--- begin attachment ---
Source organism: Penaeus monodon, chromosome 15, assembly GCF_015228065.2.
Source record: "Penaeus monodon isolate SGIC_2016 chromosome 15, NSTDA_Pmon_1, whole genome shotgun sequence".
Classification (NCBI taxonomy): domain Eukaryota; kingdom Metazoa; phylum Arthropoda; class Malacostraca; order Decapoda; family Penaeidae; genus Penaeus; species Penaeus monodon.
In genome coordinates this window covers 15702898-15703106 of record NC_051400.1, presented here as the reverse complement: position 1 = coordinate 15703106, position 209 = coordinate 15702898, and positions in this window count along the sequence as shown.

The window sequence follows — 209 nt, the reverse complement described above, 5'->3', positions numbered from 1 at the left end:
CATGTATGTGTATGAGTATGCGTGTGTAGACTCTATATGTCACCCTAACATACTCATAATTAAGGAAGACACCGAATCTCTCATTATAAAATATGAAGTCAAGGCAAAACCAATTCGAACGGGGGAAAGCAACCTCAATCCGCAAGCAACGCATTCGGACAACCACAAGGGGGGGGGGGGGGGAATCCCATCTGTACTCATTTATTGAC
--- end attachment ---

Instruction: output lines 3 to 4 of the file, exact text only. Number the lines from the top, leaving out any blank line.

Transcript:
Classification (NCBI taxonomy): domain Eukaryota; kingdom Metazoa; phylum Arthropoda; class Malacostraca; order Decapoda; family Penaeidae; genus Penaeus; species Penaeus monodon.
In genome coordinates this window covers 15702898-15703106 of record NC_051400.1, presented here as the reverse complement: position 1 = coordinate 15703106, position 209 = coordinate 15702898, and positions in this window count along the sequence as shown.